To make the whole process more convenient and cheaper to applicants, the Government have decided that successful completion of this test will remove the need for applicants to provide separate evidence of language ability, as it will be set at a level that requires language skills at or above ESOL entry 3 level. In the light of this decision, the Government have decided not to add elected representatives or any other group to the list of people designated under existing legislation as able to certify that applicants for naturalisation are fluent in English.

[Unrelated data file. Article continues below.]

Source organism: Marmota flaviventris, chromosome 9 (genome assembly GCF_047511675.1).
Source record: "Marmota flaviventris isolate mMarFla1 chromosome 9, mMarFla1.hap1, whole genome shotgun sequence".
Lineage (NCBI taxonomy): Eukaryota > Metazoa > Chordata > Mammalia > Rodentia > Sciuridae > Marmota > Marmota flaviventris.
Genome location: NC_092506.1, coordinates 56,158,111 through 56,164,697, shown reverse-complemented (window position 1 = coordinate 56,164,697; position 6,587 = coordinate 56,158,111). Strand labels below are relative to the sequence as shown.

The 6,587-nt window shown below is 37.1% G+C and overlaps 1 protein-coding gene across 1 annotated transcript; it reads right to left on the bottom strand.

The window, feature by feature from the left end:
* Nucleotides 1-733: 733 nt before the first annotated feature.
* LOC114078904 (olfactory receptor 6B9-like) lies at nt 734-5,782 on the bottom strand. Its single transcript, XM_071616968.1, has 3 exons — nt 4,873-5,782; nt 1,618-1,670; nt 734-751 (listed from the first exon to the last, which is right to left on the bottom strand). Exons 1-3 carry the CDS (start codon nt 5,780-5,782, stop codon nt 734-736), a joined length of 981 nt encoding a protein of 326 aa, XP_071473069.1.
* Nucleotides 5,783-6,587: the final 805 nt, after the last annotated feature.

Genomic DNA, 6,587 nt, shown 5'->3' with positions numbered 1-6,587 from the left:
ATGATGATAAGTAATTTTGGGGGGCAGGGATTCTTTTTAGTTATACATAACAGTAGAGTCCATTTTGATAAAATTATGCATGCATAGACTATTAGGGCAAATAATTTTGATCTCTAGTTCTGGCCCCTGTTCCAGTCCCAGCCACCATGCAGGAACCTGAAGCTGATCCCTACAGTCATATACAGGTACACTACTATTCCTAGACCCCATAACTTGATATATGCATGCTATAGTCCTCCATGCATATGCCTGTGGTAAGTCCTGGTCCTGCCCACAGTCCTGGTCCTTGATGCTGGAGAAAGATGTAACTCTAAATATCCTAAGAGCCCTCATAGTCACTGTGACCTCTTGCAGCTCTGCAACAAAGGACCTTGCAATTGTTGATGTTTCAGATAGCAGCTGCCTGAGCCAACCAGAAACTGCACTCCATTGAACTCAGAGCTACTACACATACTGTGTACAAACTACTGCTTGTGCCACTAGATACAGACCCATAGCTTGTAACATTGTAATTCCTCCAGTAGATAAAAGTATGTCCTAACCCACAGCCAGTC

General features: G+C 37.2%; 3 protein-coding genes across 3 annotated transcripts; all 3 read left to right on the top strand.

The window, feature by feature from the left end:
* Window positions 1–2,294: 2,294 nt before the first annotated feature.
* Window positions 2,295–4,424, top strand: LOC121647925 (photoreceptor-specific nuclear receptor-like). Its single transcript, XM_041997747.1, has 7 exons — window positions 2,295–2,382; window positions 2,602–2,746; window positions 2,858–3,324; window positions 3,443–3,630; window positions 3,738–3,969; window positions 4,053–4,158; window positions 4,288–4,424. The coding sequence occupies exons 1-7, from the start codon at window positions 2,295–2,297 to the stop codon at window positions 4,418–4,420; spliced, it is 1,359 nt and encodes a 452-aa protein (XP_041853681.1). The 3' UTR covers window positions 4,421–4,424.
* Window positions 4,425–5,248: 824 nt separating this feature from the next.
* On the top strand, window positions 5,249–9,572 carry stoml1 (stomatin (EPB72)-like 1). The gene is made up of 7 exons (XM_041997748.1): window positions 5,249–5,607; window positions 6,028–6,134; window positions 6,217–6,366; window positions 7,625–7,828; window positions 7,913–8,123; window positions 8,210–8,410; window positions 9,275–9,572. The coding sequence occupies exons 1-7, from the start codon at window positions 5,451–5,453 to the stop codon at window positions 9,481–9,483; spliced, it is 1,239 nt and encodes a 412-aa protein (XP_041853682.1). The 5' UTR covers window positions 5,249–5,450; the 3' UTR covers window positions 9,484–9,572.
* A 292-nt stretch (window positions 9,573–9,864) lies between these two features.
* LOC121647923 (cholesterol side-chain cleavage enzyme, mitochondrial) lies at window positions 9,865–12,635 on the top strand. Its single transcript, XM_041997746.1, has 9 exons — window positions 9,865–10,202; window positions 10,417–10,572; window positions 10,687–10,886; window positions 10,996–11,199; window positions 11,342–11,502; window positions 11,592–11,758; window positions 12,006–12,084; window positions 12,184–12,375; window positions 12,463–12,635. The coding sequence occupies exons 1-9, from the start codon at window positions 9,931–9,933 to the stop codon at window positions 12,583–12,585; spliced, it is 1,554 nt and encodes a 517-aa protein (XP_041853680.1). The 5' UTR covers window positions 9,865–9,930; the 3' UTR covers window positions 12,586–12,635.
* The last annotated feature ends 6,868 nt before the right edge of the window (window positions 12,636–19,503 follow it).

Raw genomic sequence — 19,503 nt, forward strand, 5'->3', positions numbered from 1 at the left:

The second method is for those potential new citizens assessed as below ESOL entry 3. They will be able to meet the new requirements by successfully completing new "ESOL-with-citizenship" classeslanguage courses involving learning materials which incorporate information about life in the UK. These materials have been designed for delivery in the context of the new DfES "ESOL-Skills for Life" suite of language qualifications or equivalents in other jurisdictions; they have been developed by the National Institute of Adult Continuing Education (NIACE) in conjunction with the London Language and Literacy Unit and are faithful to the concepts outlined in "The New and the Old". They are intended to enable a student to gain sufficient knowledge of the UK at the same time as developing their knowledge of the English language.